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Ireland: 3 Strikes and out is just not good enough.

Scales of JusticeThe UK Parliament chaired by the dark Lord Mandelson forced through the Digital Economy Bill  designed to give the music industry severe power over the Internet has today received a major blow to the credibility of the act. A Judge at a High Court in Ireland has ruled that the 3 strikes rule just is not good enough.

One ISP, UPC stood defiant of the Irish Recorded Music Association (IRMA) by refusing to cooperate with the 3-strikes agreement which IRMA had negotiated with the largest ISP. The deal meant that the IRMA had to achieve cooperation with all ISPS in order for it to be valid. They stood by their customers, and they were brought to court over it.

Mr Justice Peter Charleton ruled that an injunction against UPC is not possible as Ireland does not have a legal framework to support it and more importantly that it contravines European Law.



ISPs angry at having to foot the bill of legal action against their customers

Download Bar Once again the digital economy bill is rearing its ugly head. This time, ISPs are facing the ugly prospect of on behalf of rights holders.

Quite why an ISP should be forced to pay for some one else to take legal action against their own customers is beyond me. The government should voluntarily provide the money to pay for these actions – it was their fault this bill past after all. Whilst they are at it , they could save money by not doing it and scrapping the Digital Economy Bill instead.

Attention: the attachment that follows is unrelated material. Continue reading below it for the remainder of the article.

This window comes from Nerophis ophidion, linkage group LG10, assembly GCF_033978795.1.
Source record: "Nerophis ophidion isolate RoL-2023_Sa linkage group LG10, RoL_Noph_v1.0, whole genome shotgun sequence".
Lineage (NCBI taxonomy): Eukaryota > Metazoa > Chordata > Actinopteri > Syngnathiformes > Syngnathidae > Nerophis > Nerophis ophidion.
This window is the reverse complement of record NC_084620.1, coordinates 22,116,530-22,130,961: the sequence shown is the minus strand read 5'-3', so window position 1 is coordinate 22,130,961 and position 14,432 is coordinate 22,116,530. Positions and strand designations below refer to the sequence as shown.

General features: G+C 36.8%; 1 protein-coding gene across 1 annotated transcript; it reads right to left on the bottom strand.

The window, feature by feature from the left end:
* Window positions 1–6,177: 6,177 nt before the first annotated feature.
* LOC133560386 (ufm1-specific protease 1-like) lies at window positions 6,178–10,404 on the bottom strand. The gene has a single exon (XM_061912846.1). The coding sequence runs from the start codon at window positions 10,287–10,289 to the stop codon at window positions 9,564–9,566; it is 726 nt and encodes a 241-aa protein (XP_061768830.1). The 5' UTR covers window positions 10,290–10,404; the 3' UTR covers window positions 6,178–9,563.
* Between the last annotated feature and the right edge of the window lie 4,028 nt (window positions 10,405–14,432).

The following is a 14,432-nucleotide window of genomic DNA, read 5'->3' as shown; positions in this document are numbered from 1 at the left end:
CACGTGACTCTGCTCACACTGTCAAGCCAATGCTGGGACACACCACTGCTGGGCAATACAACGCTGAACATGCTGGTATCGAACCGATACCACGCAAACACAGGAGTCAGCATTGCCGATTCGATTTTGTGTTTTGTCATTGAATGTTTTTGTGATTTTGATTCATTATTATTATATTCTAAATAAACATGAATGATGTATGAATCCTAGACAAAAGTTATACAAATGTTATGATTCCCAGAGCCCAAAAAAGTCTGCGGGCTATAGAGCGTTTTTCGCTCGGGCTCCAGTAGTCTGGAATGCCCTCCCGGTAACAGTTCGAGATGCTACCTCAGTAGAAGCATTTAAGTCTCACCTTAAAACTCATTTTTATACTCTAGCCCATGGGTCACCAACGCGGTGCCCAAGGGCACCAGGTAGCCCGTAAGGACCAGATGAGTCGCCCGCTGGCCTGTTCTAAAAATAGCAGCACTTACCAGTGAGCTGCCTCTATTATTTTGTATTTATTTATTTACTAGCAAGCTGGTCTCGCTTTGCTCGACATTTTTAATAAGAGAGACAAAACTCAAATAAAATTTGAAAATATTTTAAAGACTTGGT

The rights holders are the ones whom lobbied parliament to bring this into action. Surely when all other plaintiffs of the courts have to fund their own activities in the legal system they should bear the brunt of the draconian tactics.

Consumers can appeal against any threats made by the rights holders via the isp at no cost. For now at least, when there begins to be “too many” claims under the scheme the government will step in and start making profit on the defense claims. Shame on parliament!

Sebastien Lahtinen, co-founder of has concerns over the technical knowledge needed to mount a legal defense against the claims of downloads. The standard of proof should be set that the Right holder must prove beyond a reasonable doubt that the defendant sat in front of his computer and deliberately downloaded the alleged content. Thus the legal defense would be “proof I used the computer” which may not be easy to achieve.



Piracy not as popular as games!

Video Gaming ClubThis might come as a shock to the recording industries association of America RIAA but in studies it has been shown that people are actually spending more time playing games than actually downloading music.

Online gamers have for most consoles the ability to make use of online music and television services such as iPlayer and Beep ITV will soon join the club by becoming available on the PlayStation.Official statistics from the BBC have indicated that the biggest console for its free service is the PlayStation weighing in at 60%.

The trend is moving away from traditional media towards freely available services. This is an important part of the business model of many business whom have successfully ventured onto the world of the Internet. Gaining money through support services and advertising has long been established as a successful way of generating revenue from the Internet.

The numbers suggest that perhaps the RIAA and others will finally achieve what they have wanted: an end to piracy. Most likely they did not count on it also being an end to music sales in the same objective. With content on these services readily available at no extra charge why would consumers wish to purchase a ‘legitimate’ version of the music anymore?